Seven Pillars of Wisdom – Day 238 of 240

At the close he dropped his voice two tones, almost to speaking level, and softly added: ‘And He is very good to us this day, O people of Damascus.’ The clamour hushed, as everyone seemed to obey the call to prayer on this their first night of perfect freedom. While my fancy, in the overwhelming pause, showed me my loneliness and lack of reason in their movement: since only for me, of all the hearers, was the event sorrowful and the phrase meaningless.

Chapter CXXI

Quiveringly a citizen woke me, with word that Abd el Kadir was making rebellion. I sent over to Nuri Said, glad the Algerian fool was digging his own pit. He had called his men, told them these Sherifs were only English creatures, and conjured them to strike a blow for religion and the Caliph while there was yet time. They, simple retainers with an ingrained habit of obedience, took his word for it, and set out to make war on us.

The Druses, for whose tardy services I had this night sharply refused reward, listened to him. They were sectaries, caring nothing for Islam or Caliph or Turk, or Abd el Kadir: but an anti-Christian rising meant plunder, and perhaps Maronites to kill. So they ran to arms, and began to burst open shops.

We held our hands till day, for our numbers were not so great that we could throw away our advantage in weapons, and fight in the dark which made a fool and a man equal. But when dawn hinted itself we moved men to the upper suburb, and drove the rioters towards the river districts of the town’s centre, where the streets crossed bridges, and were easy to control.

Then we saw how small the trouble was. Nuri Said had covered the parades with machine-gun sections, who, in one long rattle of fire, barraged them across to blank walls. Past these our sweeping parties urged the dissident. The appalling noise made the Druses drop their booty and flee down side alleys. Mohammed Said, not so brave as his brother, was taken in his house, and gaoled in the Town Hall. Again I itched to shoot him, but waited till we had the other.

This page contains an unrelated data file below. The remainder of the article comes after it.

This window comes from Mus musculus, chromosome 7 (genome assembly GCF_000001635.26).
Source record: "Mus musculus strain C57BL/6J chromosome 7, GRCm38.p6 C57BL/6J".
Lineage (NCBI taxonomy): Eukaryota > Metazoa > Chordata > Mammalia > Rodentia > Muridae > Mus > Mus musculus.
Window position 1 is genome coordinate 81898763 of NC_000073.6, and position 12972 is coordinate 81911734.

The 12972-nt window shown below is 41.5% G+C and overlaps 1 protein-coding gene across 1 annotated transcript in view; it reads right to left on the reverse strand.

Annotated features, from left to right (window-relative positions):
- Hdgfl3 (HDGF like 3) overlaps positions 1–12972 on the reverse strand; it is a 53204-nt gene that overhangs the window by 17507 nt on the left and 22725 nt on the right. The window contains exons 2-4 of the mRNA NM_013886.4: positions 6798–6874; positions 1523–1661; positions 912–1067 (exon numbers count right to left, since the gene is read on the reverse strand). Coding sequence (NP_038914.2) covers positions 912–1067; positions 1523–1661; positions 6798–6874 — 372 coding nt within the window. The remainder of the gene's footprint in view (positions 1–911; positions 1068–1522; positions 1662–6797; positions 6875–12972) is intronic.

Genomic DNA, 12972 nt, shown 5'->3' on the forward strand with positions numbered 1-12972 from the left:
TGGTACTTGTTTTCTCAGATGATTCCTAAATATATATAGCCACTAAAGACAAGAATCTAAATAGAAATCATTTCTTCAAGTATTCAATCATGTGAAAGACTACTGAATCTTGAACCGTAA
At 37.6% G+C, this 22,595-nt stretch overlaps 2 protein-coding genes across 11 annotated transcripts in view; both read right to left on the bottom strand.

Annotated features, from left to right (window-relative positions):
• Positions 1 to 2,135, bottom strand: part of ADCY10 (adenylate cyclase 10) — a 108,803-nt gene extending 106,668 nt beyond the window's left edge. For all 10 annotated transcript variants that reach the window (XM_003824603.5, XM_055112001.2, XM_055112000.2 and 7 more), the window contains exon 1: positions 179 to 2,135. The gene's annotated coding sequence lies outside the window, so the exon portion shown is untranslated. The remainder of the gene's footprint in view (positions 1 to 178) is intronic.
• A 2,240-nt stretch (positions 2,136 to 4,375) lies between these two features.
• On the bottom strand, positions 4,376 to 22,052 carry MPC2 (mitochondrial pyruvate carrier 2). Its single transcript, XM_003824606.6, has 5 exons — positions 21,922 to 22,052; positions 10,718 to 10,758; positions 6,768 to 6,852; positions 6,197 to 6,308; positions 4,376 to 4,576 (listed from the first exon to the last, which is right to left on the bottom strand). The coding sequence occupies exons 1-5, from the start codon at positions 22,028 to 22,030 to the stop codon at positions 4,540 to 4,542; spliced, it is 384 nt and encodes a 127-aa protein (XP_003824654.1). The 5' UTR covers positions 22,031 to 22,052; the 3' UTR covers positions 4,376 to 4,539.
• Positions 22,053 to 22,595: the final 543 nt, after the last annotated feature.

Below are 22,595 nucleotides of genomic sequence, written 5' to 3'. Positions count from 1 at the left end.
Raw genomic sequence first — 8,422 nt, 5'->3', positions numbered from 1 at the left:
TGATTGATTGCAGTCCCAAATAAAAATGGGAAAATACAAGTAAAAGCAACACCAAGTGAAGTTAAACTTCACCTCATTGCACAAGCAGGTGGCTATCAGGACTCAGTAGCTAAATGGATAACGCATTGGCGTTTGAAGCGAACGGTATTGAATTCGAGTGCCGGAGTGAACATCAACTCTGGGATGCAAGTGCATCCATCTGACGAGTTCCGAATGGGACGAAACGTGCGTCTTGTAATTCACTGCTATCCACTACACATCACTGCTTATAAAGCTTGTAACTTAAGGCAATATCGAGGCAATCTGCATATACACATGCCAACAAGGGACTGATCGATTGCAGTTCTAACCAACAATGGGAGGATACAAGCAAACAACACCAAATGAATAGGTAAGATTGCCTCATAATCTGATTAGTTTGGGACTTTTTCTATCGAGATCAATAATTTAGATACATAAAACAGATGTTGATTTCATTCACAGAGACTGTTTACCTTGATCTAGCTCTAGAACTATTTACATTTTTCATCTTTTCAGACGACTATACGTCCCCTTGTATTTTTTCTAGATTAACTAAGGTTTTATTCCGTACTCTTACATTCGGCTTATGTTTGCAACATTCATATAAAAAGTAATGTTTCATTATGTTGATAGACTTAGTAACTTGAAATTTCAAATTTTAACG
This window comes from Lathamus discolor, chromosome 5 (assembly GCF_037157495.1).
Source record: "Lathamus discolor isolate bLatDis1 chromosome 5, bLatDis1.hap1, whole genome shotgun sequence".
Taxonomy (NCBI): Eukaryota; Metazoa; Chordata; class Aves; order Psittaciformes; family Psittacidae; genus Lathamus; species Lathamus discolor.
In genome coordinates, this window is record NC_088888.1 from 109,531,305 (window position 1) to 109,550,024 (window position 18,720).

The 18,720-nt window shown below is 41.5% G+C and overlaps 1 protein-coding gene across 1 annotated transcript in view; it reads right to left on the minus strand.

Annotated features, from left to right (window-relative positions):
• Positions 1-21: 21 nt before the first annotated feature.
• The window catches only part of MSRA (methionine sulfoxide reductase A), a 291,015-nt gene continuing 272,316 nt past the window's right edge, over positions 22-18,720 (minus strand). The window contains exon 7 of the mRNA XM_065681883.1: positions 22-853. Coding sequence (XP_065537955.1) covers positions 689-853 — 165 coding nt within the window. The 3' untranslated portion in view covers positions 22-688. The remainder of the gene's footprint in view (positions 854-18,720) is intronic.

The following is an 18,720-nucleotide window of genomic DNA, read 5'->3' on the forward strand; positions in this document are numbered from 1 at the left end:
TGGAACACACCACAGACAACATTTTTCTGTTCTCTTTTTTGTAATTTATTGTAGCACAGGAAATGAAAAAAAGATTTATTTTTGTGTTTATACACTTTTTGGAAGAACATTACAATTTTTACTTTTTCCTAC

However, Abd el Kader broke back into the country. At noon it was all over. When things began I had called up Chauvel, who at once offered his troops. I thanked him, and asked that a second company of horse be drafted to the Turkish barracks (the nearest post) to stand by against call: but the fighting was too petty for that call.

Its best consequence was among the pressmen in an hotel whose wall was the stop-block of one barrage. They had not dipped their pens in much blood during this campaign, which had run faster than their cars; but here was a godsend at their bedroom windows, and they wrote and telegraphed till Allenby, away in Ramleh, took fright, sending me a Press despatch which recalled two Balkan wars and five Armenian massacres, but never carnage like to-day’s: the streets paved with corpses, the gutters running blood, and the swollen Barada spouting crimson through all the fountains in the city! My reply was a death-roll, naming the five victims, and the hurts of the ten wounded. Of the casualties three fell to Kirkbride’s ruthless revolver.

The Druses were expelled from the city, and lost horses and rifles at the hands of the citizens of Damascus, whom we had formed for the emergency into civic guards. These gave the town a warlike look, patrolling till afternoon, when things grew quiet again, and street traffic normal; with sweetmeats, iced drinks, flowers, and little Hejaz flags being hawked round by their pedlars as before.

We returned to the organization of the public services. An amusing event for me, personally, was an official call from the Spanish Consul, a polished English-speaking individual, who introduced himself as Charge d’Affaires for seventeen nationalities (including all combatants except the Turks) and was in vain search of the constituted legal authority of the town.

At lunch an Australian doctor implored me, for the sake of humanity, to take notice of the Turkish hospital. I ran over in my mind our three hospitals, the military, the civil, the missionary, and told him they were cared for as well as our means allowed. The Arabs could not invent drugs, nor could Chauvel give them to us. He enlarged further; describing an enormous range of filthy buildings without a single medical officer or orderly, packed with dead and dying; mainly dysentery cases, but at least some typhoid; and, it was only to be hoped, no typhus or cholera.

In his descriptions I recognized the Turkish barracks, occupied by two Australian companies of town reserve. Were there sentries at the gates? Yes, he said, that was the place, but: it was full of Turkish sick. I walked across and parleyed with the guard, who distrusted my single appearance on foot. They had orders to keep out all natives lest they massacre the patients–a misapprehension of the Arab fashion of making war. At last my English speech got me past the little lodge whose garden was filled with two hundred wretched prisoners in exhaustion and despair.

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